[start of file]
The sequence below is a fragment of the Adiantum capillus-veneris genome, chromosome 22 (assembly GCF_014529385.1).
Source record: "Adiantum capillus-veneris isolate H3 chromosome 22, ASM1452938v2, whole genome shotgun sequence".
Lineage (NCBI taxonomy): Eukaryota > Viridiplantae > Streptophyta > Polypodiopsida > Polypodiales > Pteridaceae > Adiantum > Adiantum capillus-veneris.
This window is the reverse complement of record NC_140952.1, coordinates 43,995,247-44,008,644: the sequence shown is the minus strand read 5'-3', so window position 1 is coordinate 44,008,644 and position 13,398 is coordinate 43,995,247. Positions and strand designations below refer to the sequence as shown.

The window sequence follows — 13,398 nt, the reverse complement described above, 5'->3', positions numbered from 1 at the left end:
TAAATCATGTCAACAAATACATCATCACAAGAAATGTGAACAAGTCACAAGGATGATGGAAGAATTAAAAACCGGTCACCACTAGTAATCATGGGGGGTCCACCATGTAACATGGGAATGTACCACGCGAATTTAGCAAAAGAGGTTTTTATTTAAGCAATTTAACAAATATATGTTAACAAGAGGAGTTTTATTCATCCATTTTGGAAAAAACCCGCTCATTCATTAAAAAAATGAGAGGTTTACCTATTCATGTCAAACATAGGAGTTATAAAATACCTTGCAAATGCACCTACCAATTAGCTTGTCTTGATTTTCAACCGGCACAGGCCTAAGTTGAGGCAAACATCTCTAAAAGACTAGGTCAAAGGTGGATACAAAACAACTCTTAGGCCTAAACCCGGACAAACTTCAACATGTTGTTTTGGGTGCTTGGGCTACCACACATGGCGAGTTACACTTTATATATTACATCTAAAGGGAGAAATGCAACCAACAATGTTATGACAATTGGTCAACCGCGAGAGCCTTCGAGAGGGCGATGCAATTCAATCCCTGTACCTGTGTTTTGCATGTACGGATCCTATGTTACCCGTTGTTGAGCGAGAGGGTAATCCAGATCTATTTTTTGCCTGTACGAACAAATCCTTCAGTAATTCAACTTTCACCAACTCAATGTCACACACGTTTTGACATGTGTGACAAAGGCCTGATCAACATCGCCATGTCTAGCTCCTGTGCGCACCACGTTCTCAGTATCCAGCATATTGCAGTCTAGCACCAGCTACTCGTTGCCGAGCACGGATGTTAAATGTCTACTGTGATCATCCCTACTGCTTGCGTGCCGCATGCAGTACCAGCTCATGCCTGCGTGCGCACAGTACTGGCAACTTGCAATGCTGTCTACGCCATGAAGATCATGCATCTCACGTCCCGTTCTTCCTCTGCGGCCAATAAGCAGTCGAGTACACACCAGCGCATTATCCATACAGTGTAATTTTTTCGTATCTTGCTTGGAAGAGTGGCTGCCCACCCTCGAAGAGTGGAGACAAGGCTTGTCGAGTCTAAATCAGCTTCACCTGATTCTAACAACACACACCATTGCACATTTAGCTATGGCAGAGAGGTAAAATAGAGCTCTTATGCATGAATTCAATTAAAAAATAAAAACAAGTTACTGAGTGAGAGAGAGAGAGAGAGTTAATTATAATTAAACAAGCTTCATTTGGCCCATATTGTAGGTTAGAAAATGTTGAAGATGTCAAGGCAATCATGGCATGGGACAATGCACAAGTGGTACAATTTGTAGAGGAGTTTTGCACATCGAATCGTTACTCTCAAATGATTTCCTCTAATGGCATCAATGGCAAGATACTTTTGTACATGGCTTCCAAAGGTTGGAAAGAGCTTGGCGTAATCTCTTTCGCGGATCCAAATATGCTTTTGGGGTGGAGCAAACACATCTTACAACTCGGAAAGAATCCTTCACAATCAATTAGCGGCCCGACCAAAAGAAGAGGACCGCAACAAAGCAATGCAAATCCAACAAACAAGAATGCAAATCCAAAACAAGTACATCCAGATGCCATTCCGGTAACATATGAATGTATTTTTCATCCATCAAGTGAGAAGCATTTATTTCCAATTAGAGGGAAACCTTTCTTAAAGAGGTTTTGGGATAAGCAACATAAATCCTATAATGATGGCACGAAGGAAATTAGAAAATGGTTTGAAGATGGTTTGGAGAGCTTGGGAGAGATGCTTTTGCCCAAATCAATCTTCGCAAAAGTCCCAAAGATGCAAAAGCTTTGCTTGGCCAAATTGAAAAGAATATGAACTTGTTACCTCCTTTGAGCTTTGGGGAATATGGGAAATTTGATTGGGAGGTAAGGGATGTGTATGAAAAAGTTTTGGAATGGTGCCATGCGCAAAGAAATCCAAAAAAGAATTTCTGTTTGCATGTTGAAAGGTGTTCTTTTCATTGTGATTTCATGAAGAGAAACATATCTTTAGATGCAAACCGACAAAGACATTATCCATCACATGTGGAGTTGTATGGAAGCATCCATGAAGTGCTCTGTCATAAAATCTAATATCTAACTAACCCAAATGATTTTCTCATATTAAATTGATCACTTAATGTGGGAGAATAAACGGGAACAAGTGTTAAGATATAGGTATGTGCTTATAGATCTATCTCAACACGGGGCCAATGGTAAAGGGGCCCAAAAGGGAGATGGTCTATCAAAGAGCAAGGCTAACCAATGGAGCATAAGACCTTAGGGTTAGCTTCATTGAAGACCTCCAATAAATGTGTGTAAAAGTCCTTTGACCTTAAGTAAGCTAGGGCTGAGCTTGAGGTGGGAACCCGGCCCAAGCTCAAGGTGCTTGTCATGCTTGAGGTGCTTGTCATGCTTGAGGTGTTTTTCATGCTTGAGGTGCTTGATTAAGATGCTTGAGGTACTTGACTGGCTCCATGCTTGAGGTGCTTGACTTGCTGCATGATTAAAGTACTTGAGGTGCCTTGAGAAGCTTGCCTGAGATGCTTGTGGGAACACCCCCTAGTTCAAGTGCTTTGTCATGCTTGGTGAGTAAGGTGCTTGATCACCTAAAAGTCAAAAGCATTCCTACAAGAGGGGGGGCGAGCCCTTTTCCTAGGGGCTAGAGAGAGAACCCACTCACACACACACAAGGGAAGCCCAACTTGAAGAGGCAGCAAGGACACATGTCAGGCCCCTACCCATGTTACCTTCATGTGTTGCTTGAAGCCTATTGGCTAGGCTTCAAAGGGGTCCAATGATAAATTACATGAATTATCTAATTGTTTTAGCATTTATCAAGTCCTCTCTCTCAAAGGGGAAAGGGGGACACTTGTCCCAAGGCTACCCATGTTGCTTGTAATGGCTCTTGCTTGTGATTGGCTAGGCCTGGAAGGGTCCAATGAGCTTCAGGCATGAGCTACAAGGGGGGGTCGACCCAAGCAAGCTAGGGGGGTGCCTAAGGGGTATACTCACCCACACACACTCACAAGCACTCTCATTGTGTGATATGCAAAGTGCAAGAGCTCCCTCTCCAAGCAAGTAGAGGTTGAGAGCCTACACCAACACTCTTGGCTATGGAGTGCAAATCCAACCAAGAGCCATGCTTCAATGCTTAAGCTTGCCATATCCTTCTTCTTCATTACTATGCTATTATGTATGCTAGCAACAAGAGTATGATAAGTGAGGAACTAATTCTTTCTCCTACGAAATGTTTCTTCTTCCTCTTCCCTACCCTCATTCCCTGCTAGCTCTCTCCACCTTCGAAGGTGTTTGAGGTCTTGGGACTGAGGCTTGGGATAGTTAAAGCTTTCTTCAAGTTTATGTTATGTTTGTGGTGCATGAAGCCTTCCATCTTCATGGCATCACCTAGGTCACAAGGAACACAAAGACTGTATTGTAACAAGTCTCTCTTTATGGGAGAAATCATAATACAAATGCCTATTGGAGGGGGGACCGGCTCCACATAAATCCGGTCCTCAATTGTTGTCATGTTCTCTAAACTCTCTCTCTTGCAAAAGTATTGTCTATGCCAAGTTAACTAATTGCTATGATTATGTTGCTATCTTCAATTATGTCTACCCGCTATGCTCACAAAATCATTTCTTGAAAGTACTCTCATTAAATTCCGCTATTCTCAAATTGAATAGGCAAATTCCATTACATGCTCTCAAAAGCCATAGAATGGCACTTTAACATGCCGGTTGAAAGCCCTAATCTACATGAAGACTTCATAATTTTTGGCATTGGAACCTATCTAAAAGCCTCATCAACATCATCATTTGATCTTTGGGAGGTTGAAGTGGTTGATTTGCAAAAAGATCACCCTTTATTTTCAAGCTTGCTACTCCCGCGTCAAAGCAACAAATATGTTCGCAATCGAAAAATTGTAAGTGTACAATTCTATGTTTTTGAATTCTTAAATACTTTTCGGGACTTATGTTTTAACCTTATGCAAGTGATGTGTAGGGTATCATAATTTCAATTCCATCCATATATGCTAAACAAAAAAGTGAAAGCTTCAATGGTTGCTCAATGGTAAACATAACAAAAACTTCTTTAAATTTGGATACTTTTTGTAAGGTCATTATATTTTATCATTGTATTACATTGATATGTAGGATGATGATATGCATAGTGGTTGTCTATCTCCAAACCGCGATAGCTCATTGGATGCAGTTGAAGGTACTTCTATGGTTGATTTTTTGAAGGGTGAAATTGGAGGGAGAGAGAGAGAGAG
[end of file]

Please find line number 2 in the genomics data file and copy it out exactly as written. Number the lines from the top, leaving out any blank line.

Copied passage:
Source record: "Adiantum capillus-veneris isolate H3 chromosome 22, ASM1452938v2, whole genome shotgun sequence".